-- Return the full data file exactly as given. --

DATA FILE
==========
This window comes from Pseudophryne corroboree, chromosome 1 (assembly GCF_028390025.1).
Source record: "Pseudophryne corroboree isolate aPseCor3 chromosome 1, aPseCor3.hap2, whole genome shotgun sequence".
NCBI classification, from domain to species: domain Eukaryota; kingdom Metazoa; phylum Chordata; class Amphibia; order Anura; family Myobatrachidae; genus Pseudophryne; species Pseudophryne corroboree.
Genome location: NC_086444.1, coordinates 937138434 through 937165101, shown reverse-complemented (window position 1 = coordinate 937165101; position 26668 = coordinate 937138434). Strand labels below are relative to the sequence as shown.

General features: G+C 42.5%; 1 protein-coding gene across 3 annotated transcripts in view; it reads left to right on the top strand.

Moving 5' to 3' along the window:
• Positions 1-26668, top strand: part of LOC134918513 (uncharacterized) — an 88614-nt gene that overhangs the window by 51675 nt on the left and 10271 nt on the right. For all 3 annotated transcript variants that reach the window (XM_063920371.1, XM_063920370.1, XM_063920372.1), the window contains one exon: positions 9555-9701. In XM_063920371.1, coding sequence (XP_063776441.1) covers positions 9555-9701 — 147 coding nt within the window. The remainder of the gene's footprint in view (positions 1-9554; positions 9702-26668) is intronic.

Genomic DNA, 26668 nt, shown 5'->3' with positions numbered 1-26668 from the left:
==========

This window comes from Pseudophryne corroboree, chromosome 1 (assembly GCF_028390025.1).
Source record: "Pseudophryne corroboree isolate aPseCor3 chromosome 1, aPseCor3.hap2, whole genome shotgun sequence".
NCBI classification, from domain to species: domain Eukaryota; kingdom Metazoa; phylum Chordata; class Amphibia; order Anura; family Myobatrachidae; genus Pseudophryne; species Pseudophryne corroboree.
Genome location: NC_086444.1, coordinates 937138434 through 937165101, shown reverse-complemented (window position 1 = coordinate 937165101; position 26668 = coordinate 937138434). Strand labels below are relative to the sequence as shown.

General features: G+C 42.5%; 1 protein-coding gene across 3 annotated transcripts in view; it reads left to right on the top strand.

Moving 5' to 3' along the window:
• Positions 1-26668, top strand: part of LOC134918513 (uncharacterized) — an 88614-nt gene that overhangs the window by 51675 nt on the left and 10271 nt on the right. For all 3 annotated transcript variants that reach the window (XM_063920371.1, XM_063920370.1, XM_063920372.1), the window contains one exon: positions 9555-9701. In XM_063920371.1, coding sequence (XP_063776441.1) covers positions 9555-9701 — 147 coding nt within the window. The remainder of the gene's footprint in view (positions 1-9554; positions 9702-26668) is intronic.

Genomic DNA, 26668 nt, shown 5'->3' with positions numbered 1-26668 from the left: